LETTERS TO THE EDITORS
Treatment emergent affective switch with topiramate
Indução de mania associada ao tratamento com topiramato
Topiramate is a novel anticonvulsant that has been used for bipolar disorder. However, no clear evidence of efficacy was found in clinical trials. More recently, topiramate has been used for the management of weight gain associated with the use of mood stabilizer and atypical antipsychotics.
There are only two reported cases of treatment emergent affective switch (TEAS) to mania or hypomania associated with the use of topiramate.1-2 These patients were using topiramate for treatment of epilepsy and had no previous diagnosis of bipolar disorder. In this letter we report the emergence of manic symptoms within a period of one month after the introduction of topiramate in the pharmacological treatment of two euthymic patients previously diagnosed with bipolar disorder.
The medical records of all outpatients treated in our Bipolar Disorder Research Program from 1997 to 2004 were retrospectively analyzed. Out of a total of 123 outpatients, 34 received topiramate combined with mood stabilizers and/or atypical antipsychotics. For the diagnosis of topiramate-associated TEAS it was required the fulfillment of DSM-IV criteria for a manic or hypomanic episode and a Young Mania Rating Scale (YMRS) total score equal to or greater than 12.
Four patients (11.7%) presented TEAS but only two (5.8%) during the first month of treatment with topiramate, which represents a more rigorous criterion for TEAS.3
Case 1: A 56-year-old female was in remission for two months, on lithium carbonate 900 mg/day, carbamazepine 600 mg/day and olanzapine 20 mg/day. One week after introducing topiramate for weight loss, the patient presented insomnia, irritability, increased rate of speech and motor agitation, fulfilling criteria for a hypomanic episode. Her YMRS score changed from 1 (before topiramate introduction) to 14 points. Topiramate was discontinued and olanzapine was increased up to 25 mg/day, with remission of the episode after two weeks.
Case 2: A 40-year-old male was in remission for 12 months, on lithium carbonate 2100 mg/day. Topiramate was introduced for treatment of obesity. The patient lost 7 kg in the course of one month of treatment, but presented insomnia, racing thoughts, irritability, aggressiveness, talkativeness and motor excitement, fulfilling criteria for a manic episode. His YMRS score increased from 2 (before topiramate introduction) to 29 points. Topiramate was discontinued, and olanzapine plus clonazepam were introduced. The patient and his family decided to seek treatment in a different service and he was lost to follow-up.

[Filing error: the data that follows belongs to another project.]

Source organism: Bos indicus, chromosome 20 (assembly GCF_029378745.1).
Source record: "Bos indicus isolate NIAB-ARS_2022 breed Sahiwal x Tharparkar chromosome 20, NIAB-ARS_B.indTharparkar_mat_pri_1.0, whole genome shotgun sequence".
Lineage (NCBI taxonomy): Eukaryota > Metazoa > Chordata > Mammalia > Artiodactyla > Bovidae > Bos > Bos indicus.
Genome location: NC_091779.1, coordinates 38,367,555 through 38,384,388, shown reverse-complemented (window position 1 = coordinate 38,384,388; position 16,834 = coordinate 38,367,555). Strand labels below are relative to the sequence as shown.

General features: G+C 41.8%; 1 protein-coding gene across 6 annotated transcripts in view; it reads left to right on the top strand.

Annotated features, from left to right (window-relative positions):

Topiramate has been used mainly as an add-on drug in acute and prophylactic treatment of bipolar disorder, especially for weight loss. To our knowledge this is the first report of bipolar patients taking topiramate who presented TEAS. We detected a 5.8% incidence of TEAS in our sample, using a strict diagnosis criterion. Since topiramate has been widely used for weight loss, we think it is very important to study its safety and tolerability, specially the incidence of TEAS. Data from placebo controlled double-blind topiramate studies should be analyzed. Prospective trials may help to shed light in this issue.
Renata Sayuri Tamada, Jose Antonio de Mello Siqueira Amaral, Cilly Kluger Issler, Beny Lafer
Bipolar Disorder Research Program (PROMAN), Institute of Psychiatry, Universidade de São Paulo Medical School, São Paulo (SP), Brazil
1. Schlatter FJ, Soutullo CA, Cervera-Enguix S. First break of mania associated with topiramate treatment. J Clin Psychopharmacol. 2001;21(4):464-6.
2. Jochum T, Bar KJ, Sauer H. Topiramate induced manic episode. J Neurol Neurosurg Psychiatry. 2002;73(2):208-9.
3. Tamada RS, Issler CK, Amaral JA, Sachs GS, Lafer B. Treatment emergent affective switch: a controlled study. Bipolar Disord. 2004;6(4):333-7.
Conflict of interests: None
Publication in this collection
26 June 2006
Date of issue